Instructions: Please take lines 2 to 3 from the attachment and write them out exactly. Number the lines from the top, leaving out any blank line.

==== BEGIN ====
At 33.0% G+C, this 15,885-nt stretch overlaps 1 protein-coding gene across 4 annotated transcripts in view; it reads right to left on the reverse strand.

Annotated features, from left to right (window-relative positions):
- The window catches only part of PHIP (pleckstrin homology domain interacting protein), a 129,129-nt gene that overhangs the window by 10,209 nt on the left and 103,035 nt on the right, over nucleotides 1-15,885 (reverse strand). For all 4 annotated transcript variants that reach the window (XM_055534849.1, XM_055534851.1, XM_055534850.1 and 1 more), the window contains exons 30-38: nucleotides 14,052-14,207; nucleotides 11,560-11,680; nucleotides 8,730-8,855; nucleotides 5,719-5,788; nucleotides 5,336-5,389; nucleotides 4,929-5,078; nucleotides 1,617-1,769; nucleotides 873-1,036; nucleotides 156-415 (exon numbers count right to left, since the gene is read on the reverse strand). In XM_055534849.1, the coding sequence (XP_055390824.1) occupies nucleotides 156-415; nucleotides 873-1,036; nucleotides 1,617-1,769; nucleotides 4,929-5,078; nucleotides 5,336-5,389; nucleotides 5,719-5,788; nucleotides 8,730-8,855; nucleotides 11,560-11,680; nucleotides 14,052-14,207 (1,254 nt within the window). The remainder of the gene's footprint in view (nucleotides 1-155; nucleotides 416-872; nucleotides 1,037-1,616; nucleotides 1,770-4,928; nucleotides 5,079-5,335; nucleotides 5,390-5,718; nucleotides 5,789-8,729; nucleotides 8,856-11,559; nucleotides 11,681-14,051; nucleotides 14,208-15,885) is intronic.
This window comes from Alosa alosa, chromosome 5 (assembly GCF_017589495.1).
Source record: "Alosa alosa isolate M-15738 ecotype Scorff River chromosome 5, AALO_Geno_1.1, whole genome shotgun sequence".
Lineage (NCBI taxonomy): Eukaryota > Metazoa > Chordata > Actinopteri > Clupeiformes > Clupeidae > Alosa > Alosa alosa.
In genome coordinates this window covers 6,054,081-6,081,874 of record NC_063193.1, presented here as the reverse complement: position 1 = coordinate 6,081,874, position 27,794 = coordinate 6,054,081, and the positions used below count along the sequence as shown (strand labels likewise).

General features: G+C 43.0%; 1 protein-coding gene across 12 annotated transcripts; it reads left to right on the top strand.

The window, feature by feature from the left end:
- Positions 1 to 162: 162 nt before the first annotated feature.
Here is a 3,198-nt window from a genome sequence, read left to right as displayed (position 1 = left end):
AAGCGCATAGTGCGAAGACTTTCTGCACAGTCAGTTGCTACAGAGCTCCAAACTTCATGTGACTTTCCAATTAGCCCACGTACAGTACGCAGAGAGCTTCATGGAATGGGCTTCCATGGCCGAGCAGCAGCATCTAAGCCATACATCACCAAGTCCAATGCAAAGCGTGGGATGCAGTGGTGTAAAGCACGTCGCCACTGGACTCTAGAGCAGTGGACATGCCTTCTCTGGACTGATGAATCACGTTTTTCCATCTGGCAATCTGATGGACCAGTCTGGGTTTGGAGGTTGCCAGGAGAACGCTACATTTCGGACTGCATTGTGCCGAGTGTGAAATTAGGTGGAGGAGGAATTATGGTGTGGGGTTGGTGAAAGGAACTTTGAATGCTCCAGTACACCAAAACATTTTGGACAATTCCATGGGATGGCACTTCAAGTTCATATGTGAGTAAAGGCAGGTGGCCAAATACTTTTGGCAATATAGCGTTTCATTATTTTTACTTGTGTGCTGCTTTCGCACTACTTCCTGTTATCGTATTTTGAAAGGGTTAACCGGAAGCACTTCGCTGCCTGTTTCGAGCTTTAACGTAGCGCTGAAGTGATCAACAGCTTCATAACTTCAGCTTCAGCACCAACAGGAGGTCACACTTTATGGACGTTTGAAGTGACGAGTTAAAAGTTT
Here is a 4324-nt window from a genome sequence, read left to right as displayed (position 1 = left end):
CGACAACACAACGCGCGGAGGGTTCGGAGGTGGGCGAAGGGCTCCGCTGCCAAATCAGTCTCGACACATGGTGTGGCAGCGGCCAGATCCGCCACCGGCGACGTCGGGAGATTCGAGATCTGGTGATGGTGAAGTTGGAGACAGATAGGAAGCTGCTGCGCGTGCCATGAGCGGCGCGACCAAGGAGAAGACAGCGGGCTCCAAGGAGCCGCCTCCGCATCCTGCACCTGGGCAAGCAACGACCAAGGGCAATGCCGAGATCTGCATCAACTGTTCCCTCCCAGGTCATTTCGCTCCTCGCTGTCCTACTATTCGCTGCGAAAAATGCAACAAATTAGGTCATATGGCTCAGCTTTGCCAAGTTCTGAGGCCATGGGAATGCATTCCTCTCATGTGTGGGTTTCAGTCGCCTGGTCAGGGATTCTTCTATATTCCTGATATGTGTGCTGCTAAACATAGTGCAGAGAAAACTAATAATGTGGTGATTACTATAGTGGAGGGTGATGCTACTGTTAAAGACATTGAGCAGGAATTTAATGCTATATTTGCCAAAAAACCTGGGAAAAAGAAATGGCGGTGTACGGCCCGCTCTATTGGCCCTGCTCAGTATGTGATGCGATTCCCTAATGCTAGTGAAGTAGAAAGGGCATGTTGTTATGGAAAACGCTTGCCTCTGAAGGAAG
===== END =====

Annotated features, from left to right (window-relative positions):
- The window catches only part of PHIP (pleckstrin homology domain interacting protein), a 129,129-nt gene that overhangs the window by 10,209 nt on the left and 103,035 nt on the right, over nucleotides 1-15,885 (reverse strand). For all 4 annotated transcript variants that reach the window (XM_055534849.1, XM_055534851.1, XM_055534850.1 and 1 more), the window contains exons 30-38: nucleotides 14,052-14,207; nucleotides 11,560-11,680; nucleotides 8,730-8,855; nucleotides 5,719-5,788; nucleotides 5,336-5,389; nucleotides 4,929-5,078; nucleotides 1,617-1,769; nucleotides 873-1,036; nucleotides 156-415 (exon numbers count right to left, since the gene is read on the reverse strand). In XM_055534849.1, the coding sequence (XP_055390824.1) occupies nucleotides 156-415; nucleotides 873-1,036; nucleotides 1,617-1,769; nucleotides 4,929-5,078; nucleotides 5,336-5,389; nucleotides 5,719-5,788; nucleotides 8,730-8,855; nucleotides 11,560-11,680; nucleotides 14,052-14,207 (1,254 nt within the window). The remainder of the gene's footprint in view (nucleotides 1-155; nucleotides 416-872; nucleotides 1,037-1,616; nucleotides 1,770-4,928; nucleotides 5,079-5,335; nucleotides 5,390-5,718; nucleotides 5,789-8,729; nucleotides 8,856-11,559; nucleotides 11,681-14,051; nucleotides 14,208-15,885) is intronic.